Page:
These areas are also too large to be effectively irrigated within the allowed sprinkling times as not all of the irrigation zones can be operated simultaneously. Rain gauges are installed at our sports field complexes and prevent irrigation from working when sufficient water is already at an acceptable level.

What steps has the Municipality taken to conserve water during these excessively dry conditions?

The Municipality strives to be efficient and environmentally responsible in water use. Some of the steps taken include:

  • gator watering bag system implemented to water non-irrigated and irrigated trees;
  • hanging baskets retrofitted with drip irrigation resulting in reduced watering by up to 94% from hand watering;
  • xeriscaping strategies have already commenced on landscaped public areas; and
  • rain gauges installed in larger sports fields which prevent the irrigation system from activat­ing when sufficient water is present.

What about gardens, flower beds, and trees?

Residents can use a bucket, spring-loaded spray nozzle or micro/drip irrigation to water trees, shrubs, flowers or vegetables on any day of the week during stage 1, 2 and 3. Watering must take place between 7-9 a.m. or 7-9 p.m. (Maximum 2 hours per day) in order to reduce evaporation and increase watering efficiency.

What about my car or boat -- can I wash them?

Vehicles and boats can be washed at any time during stage 1 and 2.  To prevent the unnecessary wasting of water boats and cars must be washed with a hose equipped with a spring-loaded nozzle and a bucket filled with water. Washing is not permitted during stage 3 water conservation measures.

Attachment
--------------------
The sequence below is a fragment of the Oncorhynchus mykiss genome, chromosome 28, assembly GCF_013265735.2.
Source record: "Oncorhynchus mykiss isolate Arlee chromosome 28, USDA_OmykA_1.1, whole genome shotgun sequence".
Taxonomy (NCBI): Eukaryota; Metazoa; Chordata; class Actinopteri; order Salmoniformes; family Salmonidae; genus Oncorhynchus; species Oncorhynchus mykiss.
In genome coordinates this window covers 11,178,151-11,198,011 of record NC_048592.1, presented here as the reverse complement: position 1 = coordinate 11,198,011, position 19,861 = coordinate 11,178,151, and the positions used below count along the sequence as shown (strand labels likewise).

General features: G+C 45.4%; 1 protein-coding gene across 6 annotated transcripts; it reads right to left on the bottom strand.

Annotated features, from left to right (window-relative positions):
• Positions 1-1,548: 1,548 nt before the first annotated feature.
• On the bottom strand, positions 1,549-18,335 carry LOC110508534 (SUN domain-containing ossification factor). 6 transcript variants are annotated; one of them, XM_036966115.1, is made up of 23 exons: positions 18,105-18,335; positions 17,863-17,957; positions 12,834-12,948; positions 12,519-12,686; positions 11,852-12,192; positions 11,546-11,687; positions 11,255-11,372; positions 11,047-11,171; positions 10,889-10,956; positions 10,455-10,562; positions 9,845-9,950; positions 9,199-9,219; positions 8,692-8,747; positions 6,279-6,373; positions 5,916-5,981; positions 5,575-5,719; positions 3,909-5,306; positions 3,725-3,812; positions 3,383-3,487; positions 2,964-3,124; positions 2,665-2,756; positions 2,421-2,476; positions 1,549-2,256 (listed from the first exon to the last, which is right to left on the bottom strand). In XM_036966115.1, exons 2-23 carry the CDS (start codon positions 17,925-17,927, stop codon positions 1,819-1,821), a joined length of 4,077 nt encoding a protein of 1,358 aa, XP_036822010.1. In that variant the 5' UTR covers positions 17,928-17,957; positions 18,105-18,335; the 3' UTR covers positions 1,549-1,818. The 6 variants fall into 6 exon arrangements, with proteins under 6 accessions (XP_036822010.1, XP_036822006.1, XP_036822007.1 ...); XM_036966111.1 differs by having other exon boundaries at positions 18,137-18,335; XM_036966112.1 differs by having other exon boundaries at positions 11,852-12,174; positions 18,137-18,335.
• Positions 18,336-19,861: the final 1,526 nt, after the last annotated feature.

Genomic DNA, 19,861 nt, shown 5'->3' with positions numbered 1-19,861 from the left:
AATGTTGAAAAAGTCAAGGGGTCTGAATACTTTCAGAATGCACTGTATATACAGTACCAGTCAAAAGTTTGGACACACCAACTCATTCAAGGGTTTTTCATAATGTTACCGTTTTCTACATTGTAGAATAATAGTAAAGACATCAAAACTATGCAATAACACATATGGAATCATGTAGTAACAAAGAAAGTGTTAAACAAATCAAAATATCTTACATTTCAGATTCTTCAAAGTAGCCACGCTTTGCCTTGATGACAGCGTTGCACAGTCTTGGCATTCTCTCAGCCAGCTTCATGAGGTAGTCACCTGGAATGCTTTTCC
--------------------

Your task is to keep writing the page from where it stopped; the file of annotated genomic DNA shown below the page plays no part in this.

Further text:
What about watering new lawns and landscaping?

New lawns should be planted in the spring to avoid excessive use of artificial irrigation during in the drier summer months when water is limited.  Better yet, plants native to the region could be encorporated into your landscape design to avoid artificial irrigation all-together.  Please see our Native Plants page for more information. 

New lawns require a Garden Irrigation Permit in order to be exempt from certain Stage 1 water conservation measures. Garden Irrigation Permits are issued at the discretion of the Municipal Engineer and can be obtained from the Engineering Department at the Municipal Hall.  Garden Irrigation Permits will be issued for 21 days where new sod has been planted and 49 days where the lawn will be grown from seed.  Garden Irrigation Permits will not be issued during Stage 2 and 3 water conservation measures  in order to encourage residents to plant new lawns in the spring when water is more plentiful.

Do these restrictions apply to soaker hoses or in-ground sprinkler systems?  

Yes.  The water conservation measures apply to all sprinkling systems.

What about micro irrigation, drip irrigation systems and weeper hoses?

Only a system using less than 20 gallons per hour which operates at less than 25 psi to deliver water to the root zone of the plant material is considered to be Micro irrigation or Drip irrigation. Weeper hoses are considered as micro/drip irrigation but soaker hoses are not.  A soaker hose has holes emitting water at all angles around the hose which operate at full pressure resulting in more evaporation.  A weeper hose emits water through pores in the rubber and  does not spray into the air resulting in better water efficiency.  A picture of a weeper hose is shown below.

Water conservation measures for these methods of irrigation are less stringent as they reduce evaporation losses by delivering the water directly to where the plants need them as well as having significantly lower flow ratings than other methods of irrigation.  For the reasons stated above these types of systems are allowed to operate at any time of day for a maximum of 4 hours per day during water restriction stages 1, 2 and 3.

Why 7:00am-9:00am and 7:00pm-9:00pm?

Watering during the morning and evening reduces the amount of evaporation that occurs from the lawns, sprinklers and soil.

Can I wash my house or other outdoor surface?

Under Stage 1 water conservation measures outdoor surfaces including houses can be washed.  Under Stage 2 and 3 conservation measures this is prohibited unless it is for the purposes of applying a paint or preservative or in preperation for pouring concrete.

If I pay my taxes why can’t I water my lawn whenever I want?